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Status of Health Flexible Spending Accounts, Health Reimbursement Accounts and Health Savings Accounts under the Affordable Care Act

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in Employment Law

Integrated Health Care Flexible Spending Accounts (FSAs)—Tax Code Sections 105, 106 and 125

Definition of qualifying health insurance: Any major medical group health plan made available for the year to employees by the employer, but only if the ­maximum benefit payable to any participant does not exceed two times the participant’s ­salary reduction election for the year (or, if greater, does not exceed $500 plus the amount of the participant’s ­salary reduction election)

Cost-of-living adjustments for insurance deductibles, copayments, and other monetary provisions: Not applicable (not associated with a particular insurance ­policy)

Source of contributions: By employee (through pretax deductions), by employer (through nonelective payments to employees), or both

Annual contribution limits: Each individual has a limit of $2,500 per account for plan years beginning in 2014. If each spouse is eligible to enroll in an FSA, then each can ­contribute up to $2,500 under their respective employer’s health FSA. Employers may impose a lower limit. Individuals with more than one job may also have more than one FSA account (e.g., an individual with two jobs could have two FSAs with $2,500 in each one)

Minimum value: Not applicable

Affordability: Not applicable

Fee to the Patient-Centered Outcomes Research Institute: FSAs where the employer ­contributes over $500 during the year owe the fee for that year

Reinsurance fees: FSAs where the employer ­contributes over $500 during the year owe the fee for that year

Carryover of unused funds: FSAs may have a 2½-month grace period or allow up to $500 to be carried over from year-to-year. Without these features, balances remaining at year’s end are forfeited to the employer

Ownership and portability of account: The employer owns the account. Balances are generally forfeited at termination, although extensions for those covered by COBRA sometimes apply

Integrated Health Reimbursement Accounts (HRAs)—Tax Code Sections 105 and 106

Definition of qualifying health insurance: Any integrated major medical group health plan

Cost-of-living adjustments for insurance deductibles, copayments, and other monetary provisions: Not applicable (not associated with a particular insurance policy)

Source of contributions: Only by employer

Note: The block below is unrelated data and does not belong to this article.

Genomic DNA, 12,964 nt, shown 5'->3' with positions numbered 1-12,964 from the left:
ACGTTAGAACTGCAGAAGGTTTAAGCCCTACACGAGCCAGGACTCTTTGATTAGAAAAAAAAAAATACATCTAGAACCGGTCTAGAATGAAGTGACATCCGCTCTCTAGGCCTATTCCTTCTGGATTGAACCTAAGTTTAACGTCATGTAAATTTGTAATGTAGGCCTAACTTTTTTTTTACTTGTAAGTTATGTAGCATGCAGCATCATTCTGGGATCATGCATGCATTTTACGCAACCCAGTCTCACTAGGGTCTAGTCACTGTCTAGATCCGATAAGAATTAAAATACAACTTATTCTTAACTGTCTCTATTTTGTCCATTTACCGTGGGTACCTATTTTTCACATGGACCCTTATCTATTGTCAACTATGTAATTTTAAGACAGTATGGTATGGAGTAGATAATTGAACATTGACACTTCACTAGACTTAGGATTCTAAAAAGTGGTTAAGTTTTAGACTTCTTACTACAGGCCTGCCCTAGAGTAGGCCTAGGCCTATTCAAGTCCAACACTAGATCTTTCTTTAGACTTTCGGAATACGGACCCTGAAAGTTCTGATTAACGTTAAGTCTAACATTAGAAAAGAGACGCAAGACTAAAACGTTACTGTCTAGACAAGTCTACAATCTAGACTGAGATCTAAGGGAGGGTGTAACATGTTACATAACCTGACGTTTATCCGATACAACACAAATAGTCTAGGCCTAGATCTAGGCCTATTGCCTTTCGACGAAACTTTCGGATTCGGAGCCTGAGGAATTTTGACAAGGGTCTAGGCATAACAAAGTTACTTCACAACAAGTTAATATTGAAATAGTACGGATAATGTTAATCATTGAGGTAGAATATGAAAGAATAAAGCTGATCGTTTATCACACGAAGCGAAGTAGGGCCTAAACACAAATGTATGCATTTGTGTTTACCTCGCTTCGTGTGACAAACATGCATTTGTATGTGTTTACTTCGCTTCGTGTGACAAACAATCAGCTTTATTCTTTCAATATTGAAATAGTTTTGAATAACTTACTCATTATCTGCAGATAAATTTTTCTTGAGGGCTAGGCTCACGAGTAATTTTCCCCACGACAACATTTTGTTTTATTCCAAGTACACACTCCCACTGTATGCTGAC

Annual contribution limits: None

Minimum value: Employer contributions that can be used only for cost sharing may be counted toward minimum value

Affordability: Amounts newly made available to employees for the current plan year may be counted in determining affordability, if employees can use those amounts only for premiums or may choose to use the amounts for either premiums or cost-sharing

Fee to the Patient-Centered Outcomes Research Institute: All HRAs are subject to the fee; may be combined with major medical plan

Reinsurance fees: All HRAs are subject to the fee; may be combined with major medical plan

Carryover of unused funds: Permitted, although some employers limit the amount that can be carried over

Ownership and portability of account: Ownership is at discretion of employer, although subject to COBRA provisions

Integrated Health Savings Accounts (HSAs)—Tax Code Section 223

Definition of qualifying health insurance: Must have a high-deductible health plan (HDHP). Self-only deductible must be at least $1,250; the family deductible must be at least $2,500.Annual out-of-pocket expenses for covered benefits cannot exceed $6,350 for self-only coverage; $12,700 for family coverage. Deductible need not apply to preventive care. Out-of-pocket limits don’t include premiums.

Cost-of-living adjustments for insurance deductibles, copayments, and other monetary provisions: Yes; adjustments based on the ­Consumer Price Index for All-Urban Consumers (CPI-U)

Source of contributions: By any person (including the employer) on behalf of an eligible individual

Annual contribution limits: For 2014, $3,300 for self-only ­coverage and $6,550 for family ­coverage

Minimum value: Employer contributions may be counted toward minimum value

Affordability: Not applicable

Fee to the Patient-Centered Outcomes Research Institute: None owed, although the HDHP associated with the HSA would owe the fee

Reinsurance fees: None owed, although the HDHP associated with the HSA would owe the fee

Carryover of unused funds: Full amount may be carried over indefinitely. A qualified funding ­distribution may be made from a ­traditional IRA or Roth IRA into an HSA, subject to eligibility

Ownership and portability of account: The individual owns the account. The account funds remain with the individual when he or she separates from the employer

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